The gamma spectrum is characteristic of the gamma-emitting nuclides contained in the source, just as in optical spectroscopy, the optical spectrum is characteristic of the material contained in a sample.

Fluorescence spectroscopy

fluorescencefluorometricfluorometry
Emission spectroscopy: Emission indicates that radiative energy is released by the material. A material's blackbody spectrum is a spontaneous emission spectrum determined by its temperature. This feature can be measured in the infrared by instruments such as the atmospheric emitted radiance interferometer. Emission can also be induced by other sources of energy such as flames or sparks or electromagnetic radiation in the case of fluorescence.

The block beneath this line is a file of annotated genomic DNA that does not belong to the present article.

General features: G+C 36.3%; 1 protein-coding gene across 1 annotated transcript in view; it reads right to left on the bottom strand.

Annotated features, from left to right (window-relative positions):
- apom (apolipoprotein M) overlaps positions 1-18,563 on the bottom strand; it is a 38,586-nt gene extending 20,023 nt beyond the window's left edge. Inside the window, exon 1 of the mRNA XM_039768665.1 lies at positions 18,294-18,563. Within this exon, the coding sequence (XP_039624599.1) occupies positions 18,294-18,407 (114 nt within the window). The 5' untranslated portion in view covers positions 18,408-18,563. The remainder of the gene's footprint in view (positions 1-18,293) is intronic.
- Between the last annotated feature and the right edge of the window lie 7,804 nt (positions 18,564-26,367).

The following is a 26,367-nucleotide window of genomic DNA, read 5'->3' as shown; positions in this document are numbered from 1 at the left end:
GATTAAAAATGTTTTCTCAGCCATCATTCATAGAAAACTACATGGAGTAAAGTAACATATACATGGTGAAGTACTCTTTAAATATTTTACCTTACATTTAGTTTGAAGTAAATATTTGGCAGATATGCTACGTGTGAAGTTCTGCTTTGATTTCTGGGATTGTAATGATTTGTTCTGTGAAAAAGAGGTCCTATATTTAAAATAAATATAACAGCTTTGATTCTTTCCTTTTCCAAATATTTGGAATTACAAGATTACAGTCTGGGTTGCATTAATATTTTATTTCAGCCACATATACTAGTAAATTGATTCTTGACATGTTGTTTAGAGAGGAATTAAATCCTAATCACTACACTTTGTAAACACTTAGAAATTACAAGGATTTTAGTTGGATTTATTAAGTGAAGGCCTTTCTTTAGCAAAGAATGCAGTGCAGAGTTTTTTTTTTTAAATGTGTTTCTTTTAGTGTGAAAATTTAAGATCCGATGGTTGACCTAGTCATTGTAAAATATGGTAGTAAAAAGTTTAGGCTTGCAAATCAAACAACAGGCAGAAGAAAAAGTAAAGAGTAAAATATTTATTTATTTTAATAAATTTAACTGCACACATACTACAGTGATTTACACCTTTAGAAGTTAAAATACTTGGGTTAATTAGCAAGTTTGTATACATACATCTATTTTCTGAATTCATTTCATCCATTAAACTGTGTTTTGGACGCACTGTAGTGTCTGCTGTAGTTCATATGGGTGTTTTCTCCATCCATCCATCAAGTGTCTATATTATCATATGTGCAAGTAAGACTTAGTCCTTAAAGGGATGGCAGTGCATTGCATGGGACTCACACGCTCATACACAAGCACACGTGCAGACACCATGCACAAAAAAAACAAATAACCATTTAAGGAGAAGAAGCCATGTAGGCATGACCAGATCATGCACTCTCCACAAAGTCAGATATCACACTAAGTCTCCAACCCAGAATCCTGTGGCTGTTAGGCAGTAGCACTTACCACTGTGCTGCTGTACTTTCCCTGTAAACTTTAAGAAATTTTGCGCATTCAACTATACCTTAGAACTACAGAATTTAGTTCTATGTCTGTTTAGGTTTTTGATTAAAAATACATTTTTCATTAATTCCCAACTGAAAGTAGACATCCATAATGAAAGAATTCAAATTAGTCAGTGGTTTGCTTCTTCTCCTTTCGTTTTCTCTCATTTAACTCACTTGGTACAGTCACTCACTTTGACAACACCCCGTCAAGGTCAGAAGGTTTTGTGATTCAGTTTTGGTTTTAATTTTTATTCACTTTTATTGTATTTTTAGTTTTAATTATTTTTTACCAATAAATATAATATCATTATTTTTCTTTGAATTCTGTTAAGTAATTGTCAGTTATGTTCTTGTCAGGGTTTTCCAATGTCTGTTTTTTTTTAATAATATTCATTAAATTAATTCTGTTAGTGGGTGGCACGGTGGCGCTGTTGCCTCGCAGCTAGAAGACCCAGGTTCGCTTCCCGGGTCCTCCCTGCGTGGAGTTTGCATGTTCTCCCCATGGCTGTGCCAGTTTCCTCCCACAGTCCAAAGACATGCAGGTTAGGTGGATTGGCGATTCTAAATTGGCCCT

Fluorescence spectroscopy (also known as fluorimetry or spectrofluorometry) is a type of electromagnetic spectroscopy that analyzes fluorescence from a sample.

Physical chemistry

physical chemistphysicochemicalphysical
Spectroscopy is used in physical and analytical chemistry because atoms and molecules have unique spectra.
Spectroscopy is the related sub-discipline of physical chemistry which is specifically concerned with the interaction of electromagnetic radiation with matter.

Astronomy

astronomicalastronomerastronomers
Spectroscopy, primarily in the electromagnetic spectrum, is a fundamental exploratory tool in the fields of physics, chemistry, and astronomy, allowing the composition and structure of matter to be investigated at molecular scale, macro scale, and over astronomical distances.

Resonance

resonantresonant frequencyresonance frequency